Radiology

Keeping on top of current medical literature and monitoring industry trends are essential ways we help ensure quality, affordable care for your members. By understanding how our industry evolves, we’re better able to tailor our solutions to meet the needs of your organization, your providers, and your members.

Created for health plan executives, our Trio series spotlights compelling trends in complex medical specialties for your organization. In this edition of Trio, Chris Buckle, MD, Associate Chief Medical Officer for AIM and clinical lead for the Radiology Solution, presents three important trends in advanced imaging.

Trend 1 – Global supply chain issues impacting contrast availability

Supply chain issues related to COVID-19 directly impacted radiology when, in April 2022, GE Healthcare’s Shanghai factory (a primary supplier of iodinated contrast media for CT exams) shut down due to a regional outbreak. The ensuing contrast shortage affected facilities across the U.S., which had to delay elective contrast-enhanced CT exams, reduce or eliminate contrast media doses, and substitute other types of exams (such as MRI, ultrasound, or noncontrast PET/CT), when possible.

AIM was able to accommodate these evolving practice changes without workflow disruptions. Should concern for future contrast supply lead again to use of alternative modalities as one group has proposed1, we remain well-positioned to adapt quickly.

Trend 2 – Questioning the role of MRI in stroke imaging

Patients with acute ischemic stroke are typically imaged with CT and subsequently by MRI. Though the use of MRI in stroke increased from 28 to 66 percent between 1999 and 2008, the incremental value of MRI to stroke evaluation isn’t clear, suggests a study published recently in JAMA Network Open.2

The study found that the rates of adverse outcomes were higher for patients who received MRI in addition to CT, versus those who received CT alone. While the difference was not statistically significant, the findings support that CT alone was noninferior to CT with added MRI. Acknowledging such outcomes may have substantial implications on long-standing stroke imaging practices and utilization, with the authors concluding that the “value of MRI added to CT in patients such as these should not be presumed.”

While current data does not suggest CT alone is a definitive best practice for stroke imaging, AIM will continue monitoring relevant literature and evidence to determine whether future updates to our clinical guidelines are needed.

Trend 3 – CMS delaying appropriate use criteria and clinical decision support mandate

The Centers for Medicare and Medicaid Services (CMS) has postponed the start of the penalty phase for its appropriate use criteria (AUC) mandate. The mandate requires a provider to consult CMS-approved AUC through a qualified clinical decision support (CDS) mechanism, such as our CDS tool, before ordering advanced imaging for an outpatient with traditional (fee-for-service) Medicare coverage.3 As a result of the postponement, the ongoing educational and operations testing period will continue through at least January 2023.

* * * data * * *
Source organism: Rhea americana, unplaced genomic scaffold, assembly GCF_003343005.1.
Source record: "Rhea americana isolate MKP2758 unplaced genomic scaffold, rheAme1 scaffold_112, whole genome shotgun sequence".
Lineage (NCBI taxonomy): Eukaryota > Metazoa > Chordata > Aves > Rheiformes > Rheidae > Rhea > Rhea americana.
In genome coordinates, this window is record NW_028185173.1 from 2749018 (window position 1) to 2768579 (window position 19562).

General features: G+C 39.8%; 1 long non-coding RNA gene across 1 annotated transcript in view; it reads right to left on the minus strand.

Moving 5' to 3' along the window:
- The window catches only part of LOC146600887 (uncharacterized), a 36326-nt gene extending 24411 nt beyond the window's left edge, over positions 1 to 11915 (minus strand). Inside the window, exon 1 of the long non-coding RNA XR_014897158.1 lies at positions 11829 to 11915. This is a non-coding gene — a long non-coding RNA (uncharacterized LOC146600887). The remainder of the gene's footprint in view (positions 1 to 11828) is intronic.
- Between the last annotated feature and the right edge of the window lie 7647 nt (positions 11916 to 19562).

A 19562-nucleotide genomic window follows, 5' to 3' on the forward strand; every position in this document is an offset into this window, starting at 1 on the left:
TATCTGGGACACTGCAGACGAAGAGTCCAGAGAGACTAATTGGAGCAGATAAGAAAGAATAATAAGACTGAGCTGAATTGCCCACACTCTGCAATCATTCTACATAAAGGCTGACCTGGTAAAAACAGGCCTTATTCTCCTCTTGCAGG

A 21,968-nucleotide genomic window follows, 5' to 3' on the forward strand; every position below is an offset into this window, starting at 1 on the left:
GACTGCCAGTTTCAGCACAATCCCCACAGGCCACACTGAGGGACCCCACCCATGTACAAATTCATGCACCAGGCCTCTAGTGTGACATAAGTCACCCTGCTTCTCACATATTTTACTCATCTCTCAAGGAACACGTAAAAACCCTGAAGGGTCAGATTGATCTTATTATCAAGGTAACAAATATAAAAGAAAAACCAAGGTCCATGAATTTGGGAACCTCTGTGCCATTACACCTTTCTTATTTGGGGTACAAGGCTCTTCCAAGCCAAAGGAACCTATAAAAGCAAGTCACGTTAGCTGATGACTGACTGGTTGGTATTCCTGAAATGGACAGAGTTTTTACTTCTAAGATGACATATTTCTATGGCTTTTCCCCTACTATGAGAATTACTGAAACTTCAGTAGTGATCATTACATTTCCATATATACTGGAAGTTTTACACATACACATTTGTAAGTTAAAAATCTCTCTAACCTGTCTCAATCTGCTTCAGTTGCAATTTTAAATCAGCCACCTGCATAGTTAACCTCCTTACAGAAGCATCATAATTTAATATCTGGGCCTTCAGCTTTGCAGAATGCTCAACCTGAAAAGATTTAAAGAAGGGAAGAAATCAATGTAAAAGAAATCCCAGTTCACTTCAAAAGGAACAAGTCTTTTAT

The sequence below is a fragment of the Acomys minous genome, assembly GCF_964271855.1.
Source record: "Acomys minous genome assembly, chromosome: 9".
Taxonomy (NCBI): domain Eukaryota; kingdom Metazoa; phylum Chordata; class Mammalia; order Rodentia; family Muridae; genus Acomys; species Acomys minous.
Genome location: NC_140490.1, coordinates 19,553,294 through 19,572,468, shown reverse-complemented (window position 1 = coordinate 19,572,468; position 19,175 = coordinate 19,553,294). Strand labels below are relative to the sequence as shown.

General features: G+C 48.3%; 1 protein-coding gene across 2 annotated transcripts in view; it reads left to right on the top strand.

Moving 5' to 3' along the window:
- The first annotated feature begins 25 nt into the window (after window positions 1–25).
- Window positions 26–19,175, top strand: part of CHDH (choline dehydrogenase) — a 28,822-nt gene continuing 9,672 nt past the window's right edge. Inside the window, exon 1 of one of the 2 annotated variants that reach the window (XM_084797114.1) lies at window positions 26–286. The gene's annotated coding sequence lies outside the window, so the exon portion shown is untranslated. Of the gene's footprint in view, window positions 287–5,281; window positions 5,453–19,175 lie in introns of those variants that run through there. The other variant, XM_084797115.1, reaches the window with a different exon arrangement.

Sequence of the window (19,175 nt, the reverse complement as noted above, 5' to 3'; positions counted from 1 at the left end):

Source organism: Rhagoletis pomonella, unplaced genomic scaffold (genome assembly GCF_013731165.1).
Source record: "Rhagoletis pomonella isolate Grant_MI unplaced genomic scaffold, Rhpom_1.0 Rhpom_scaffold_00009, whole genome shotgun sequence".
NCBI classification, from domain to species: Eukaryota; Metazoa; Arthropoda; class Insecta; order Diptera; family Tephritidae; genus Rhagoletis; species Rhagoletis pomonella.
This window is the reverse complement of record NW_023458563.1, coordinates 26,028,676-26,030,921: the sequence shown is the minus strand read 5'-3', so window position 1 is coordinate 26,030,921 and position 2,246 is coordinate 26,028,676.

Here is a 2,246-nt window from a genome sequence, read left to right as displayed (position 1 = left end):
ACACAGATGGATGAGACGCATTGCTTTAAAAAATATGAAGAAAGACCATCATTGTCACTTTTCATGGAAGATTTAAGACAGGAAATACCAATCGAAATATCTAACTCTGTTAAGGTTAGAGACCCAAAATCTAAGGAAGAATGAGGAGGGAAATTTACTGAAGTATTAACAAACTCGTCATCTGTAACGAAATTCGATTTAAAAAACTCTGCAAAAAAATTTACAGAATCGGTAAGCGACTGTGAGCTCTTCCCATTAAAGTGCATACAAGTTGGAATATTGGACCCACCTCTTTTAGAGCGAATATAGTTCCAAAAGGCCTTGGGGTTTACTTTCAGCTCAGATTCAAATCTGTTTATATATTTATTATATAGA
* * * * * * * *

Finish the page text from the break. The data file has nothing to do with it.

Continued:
This delay adds to the uncertainty regarding the implementation of the AUC mandate in its current state. Challenges integrating CDS tools across existing order entry platforms persist, as do concerns about referring providers’ preparedness to submit requisite documentation.

Collectively, these challenges highlight the value of working with AIM. We configured our CDS tool to parallel the workflow of our radiology prior authorization program, and we’re making the bundle available through provider electronic medical record (EMR) systems. With AIM, your members already receive care aligned with AUC tenants and your providers are well-prepared to transition when the CMS mandate advances.


References

  1. Fiori T, Lisewski D, Flukes S, Wood C, Gibson D. Lessons learnt from the global iodinated contrast media shortage in head and neck imaging [published online ahead of print, 2022 Sep 20]. J Med Imaging Radiat Oncol. 2022;10.1111/1754-9485.13472.
  2. Cabral Frade H, Wilson SE, Beckwith A, Powers WJ. Comparison of Outcomes of Ischemic Stroke Initially Imaged With Cranial Computed Tomography Alone vs Computed Tomography Plus Magnetic Resonance Imaging. JAMA Netw Open. 2022;5(7):e2219416. Published 2022 Jul 1.
  3. Clinical Decision Support Mechanisms (https://www.cms.gov/Medicare/Quality-Initiatives-Patient-Assessment-Instruments/Appropriate-Use-Criteria-Program/CDSM), accessed Oct. 27, 2022.

Chris Buckle, MD, MBA, FRCPC

Associate Chief Medical Officer and National Medical Director, Radiology and Guideline Development

Explore related solutions

Radiology Solution

Cardiology Solution

Musculoskeletal Solution